Integration and Proliferation of Pseudomonas aeruginosa PA01 in Multispecies Biofilms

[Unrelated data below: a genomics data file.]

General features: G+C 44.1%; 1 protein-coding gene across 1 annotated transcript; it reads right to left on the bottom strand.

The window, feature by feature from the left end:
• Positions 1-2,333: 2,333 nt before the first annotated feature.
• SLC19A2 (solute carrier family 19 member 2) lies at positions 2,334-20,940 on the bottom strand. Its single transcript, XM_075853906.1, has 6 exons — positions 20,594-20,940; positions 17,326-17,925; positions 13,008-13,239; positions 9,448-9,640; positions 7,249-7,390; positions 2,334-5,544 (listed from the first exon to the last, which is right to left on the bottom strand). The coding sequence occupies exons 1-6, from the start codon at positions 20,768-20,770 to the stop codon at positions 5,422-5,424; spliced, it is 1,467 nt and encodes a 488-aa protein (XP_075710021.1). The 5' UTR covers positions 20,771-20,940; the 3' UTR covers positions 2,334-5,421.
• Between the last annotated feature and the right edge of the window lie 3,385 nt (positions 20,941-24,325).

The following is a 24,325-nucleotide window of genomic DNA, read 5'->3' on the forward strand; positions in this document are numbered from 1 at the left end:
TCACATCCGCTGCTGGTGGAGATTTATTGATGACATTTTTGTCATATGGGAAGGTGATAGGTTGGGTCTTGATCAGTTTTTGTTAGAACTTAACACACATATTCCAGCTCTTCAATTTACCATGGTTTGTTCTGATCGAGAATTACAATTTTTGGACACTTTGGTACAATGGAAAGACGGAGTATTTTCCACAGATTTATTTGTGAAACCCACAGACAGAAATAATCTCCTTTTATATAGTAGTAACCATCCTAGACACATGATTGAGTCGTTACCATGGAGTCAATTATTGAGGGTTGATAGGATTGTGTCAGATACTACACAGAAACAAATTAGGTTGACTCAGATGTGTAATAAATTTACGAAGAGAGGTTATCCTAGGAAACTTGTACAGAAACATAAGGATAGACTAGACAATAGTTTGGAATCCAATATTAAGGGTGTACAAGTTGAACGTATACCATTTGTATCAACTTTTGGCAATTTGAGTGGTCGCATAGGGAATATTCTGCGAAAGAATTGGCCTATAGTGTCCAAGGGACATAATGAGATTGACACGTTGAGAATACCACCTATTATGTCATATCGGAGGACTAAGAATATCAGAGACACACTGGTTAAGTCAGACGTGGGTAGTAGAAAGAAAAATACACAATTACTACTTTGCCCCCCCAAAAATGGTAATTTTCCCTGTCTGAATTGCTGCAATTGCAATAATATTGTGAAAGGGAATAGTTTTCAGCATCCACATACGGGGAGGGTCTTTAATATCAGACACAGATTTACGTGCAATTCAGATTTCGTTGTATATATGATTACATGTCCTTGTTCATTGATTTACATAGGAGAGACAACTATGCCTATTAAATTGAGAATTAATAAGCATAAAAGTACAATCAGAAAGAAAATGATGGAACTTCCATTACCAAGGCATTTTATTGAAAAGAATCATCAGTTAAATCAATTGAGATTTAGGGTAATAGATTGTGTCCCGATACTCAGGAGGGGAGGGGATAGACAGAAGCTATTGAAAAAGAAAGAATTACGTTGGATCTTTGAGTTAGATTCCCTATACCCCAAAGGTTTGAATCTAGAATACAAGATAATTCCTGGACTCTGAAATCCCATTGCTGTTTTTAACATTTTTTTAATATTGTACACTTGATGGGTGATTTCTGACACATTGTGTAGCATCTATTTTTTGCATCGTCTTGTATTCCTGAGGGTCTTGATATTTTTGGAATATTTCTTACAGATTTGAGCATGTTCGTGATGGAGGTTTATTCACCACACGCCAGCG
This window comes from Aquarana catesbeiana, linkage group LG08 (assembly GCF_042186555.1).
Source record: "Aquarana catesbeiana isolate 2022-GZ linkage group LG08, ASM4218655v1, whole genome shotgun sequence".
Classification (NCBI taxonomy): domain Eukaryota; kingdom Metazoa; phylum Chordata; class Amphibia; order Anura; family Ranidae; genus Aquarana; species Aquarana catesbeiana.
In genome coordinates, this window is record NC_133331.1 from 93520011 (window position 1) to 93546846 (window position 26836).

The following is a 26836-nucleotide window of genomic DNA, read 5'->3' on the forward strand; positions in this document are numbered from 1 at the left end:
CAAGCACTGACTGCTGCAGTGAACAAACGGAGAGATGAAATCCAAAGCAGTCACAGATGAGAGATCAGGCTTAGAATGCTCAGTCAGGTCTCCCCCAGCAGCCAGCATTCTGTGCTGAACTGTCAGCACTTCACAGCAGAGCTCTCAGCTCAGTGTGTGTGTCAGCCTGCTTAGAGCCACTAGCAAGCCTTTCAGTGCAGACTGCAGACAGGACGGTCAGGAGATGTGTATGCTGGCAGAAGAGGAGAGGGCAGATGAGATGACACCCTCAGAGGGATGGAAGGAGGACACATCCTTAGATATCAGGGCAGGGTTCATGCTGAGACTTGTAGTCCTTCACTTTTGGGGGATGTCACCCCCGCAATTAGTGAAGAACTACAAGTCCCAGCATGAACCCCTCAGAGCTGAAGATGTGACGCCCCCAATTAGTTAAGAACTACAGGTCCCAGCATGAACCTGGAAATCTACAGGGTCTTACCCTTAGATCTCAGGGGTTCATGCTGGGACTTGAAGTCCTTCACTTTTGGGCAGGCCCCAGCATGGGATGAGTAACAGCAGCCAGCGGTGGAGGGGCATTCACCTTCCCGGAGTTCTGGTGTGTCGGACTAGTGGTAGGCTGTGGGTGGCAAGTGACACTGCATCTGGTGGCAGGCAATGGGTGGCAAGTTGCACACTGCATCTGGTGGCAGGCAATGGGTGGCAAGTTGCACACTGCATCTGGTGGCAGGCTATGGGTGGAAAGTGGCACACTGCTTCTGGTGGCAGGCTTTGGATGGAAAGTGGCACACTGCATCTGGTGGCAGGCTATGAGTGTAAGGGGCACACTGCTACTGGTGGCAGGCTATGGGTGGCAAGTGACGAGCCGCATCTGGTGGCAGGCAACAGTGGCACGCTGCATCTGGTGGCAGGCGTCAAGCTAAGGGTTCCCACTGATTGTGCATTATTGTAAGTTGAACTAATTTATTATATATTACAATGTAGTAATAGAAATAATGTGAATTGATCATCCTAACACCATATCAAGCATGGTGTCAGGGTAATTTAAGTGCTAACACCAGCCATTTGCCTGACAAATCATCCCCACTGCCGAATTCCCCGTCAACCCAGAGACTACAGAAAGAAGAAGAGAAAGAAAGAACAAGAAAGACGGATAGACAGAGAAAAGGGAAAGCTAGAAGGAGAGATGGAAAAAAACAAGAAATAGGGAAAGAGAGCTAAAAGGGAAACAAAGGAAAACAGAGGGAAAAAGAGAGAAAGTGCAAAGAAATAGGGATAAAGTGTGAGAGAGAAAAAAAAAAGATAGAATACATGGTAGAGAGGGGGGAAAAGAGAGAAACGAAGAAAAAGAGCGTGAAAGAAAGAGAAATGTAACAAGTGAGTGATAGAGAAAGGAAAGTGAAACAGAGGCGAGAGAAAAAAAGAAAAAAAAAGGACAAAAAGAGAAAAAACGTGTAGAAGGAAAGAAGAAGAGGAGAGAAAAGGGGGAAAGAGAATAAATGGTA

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Despite an increased awareness of biofilm formation by pathogens and the role of biofilms in human infections, the potential role of environmental biofilms as an intermediate stage in the host-to-host cycle is poorly described. To initiate infection, pathogens in biofilms on inanimate environmental surfaces must detach from the biofilm and be transmitted to a susceptible individual in numbers large enough to constitute an infectious dose. Additionally, while detachment has been recognized as a discrete event in the biofilm lifestyle, it has not been studied to the same extent as biofilm development or biofilm physiology. Successful integration of Pseudomonas aeruginosa strain PA01 expressing green fluorescent protein (PA01GFP), employed here as a surrogate pathogen, into multispecies biofilm communities isolated and enriched from sink drains in public washrooms and a hospital intensive care unit is described. Confocal laser scanning microscopy indicated that PA01GFP cells were most frequently located in the deeper layers of the biofilm, near the attachment surface, when introduced into continuous flow cells before or at the same time as the multispecies drain communities. A more random integration pattern was observed when PA01GFP was introduced into established multispecies biofilms. Significant numbers of single PA01GFP cells were continuously released from the biofilms to the bulk liquid environment, regardless of the order of introduction into the flow cell. Challenging the multispecies biofilms containing PA01GFP with sub-lethal concentrations of an antibiotic, chelating agent and shear forces that typically prevail at distances away from the point of treatment showed that environmental biofilms provide a suitable habitat where pathogens are maintained and protected, and from where they are continuously released.
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